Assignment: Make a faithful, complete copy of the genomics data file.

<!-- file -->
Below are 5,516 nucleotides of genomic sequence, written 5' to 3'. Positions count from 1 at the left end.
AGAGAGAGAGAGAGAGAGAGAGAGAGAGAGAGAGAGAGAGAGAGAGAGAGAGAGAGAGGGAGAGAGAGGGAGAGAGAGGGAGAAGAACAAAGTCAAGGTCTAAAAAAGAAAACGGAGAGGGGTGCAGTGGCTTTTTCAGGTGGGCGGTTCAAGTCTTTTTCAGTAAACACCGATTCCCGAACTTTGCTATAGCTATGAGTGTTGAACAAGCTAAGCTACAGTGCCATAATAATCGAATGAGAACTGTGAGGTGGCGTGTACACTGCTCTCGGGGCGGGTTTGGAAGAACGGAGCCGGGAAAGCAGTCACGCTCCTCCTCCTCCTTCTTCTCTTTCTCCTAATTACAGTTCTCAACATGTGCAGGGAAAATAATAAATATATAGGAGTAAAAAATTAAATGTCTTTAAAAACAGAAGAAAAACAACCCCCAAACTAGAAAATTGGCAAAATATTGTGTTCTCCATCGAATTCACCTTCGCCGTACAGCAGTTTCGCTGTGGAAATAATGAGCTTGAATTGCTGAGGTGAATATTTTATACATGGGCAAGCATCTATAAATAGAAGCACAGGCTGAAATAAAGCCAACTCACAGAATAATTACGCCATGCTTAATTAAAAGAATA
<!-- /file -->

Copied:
Below are 5,516 nucleotides of genomic sequence, written 5' to 3'. Positions count from 1 at the left end.
AGAGAGAGAGAGAGAGAGAGAGAGAGAGAGAGAGAGAGAGAGAGAGAGAGAGAGAGAGGGAGAGAGAGGGAGAGAGAGGGAGAAGAACAAAGTCAAGGTCTAAAAAAGAAAACGGAGAGGGGTGCAGTGGCTTTTTCAGGTGGGCGGTTCAAGTCTTTTTCAGTAAACACCGATTCCCGAACTTTGCTATAGCTATGAGTGTTGAACAAGCTAAGCTACAGTGCCATAATAATCGAATGAGAACTGTGAGGTGGCGTGTACACTGCTCTCGGGGCGGGTTTGGAAGAACGGAGCCGGGAAAGCAGTCACGCTCCTCCTCCTCCTTCTTCTCTTTCTCCTAATTACAGTTCTCAACATGTGCAGGGAAAATAATAAATATATAGGAGTAAAAAATTAAATGTCTTTAAAAACAGAAGAAAAACAACCCCCAAACTAGAAAATTGGCAAAATATTGTGTTCTCCATCGAATTCACCTTCGCCGTACAGCAGTTTCGCTGTGGAAATAATGAGCTTGAATTGCTGAGGTGAATATTTTATACATGGGCAAGCATCTATAAATAGAAGCACAGGCTGAAATAAAGCCAACTCACAGAATAATTACGCCATGCTTAATTAAAAGAATA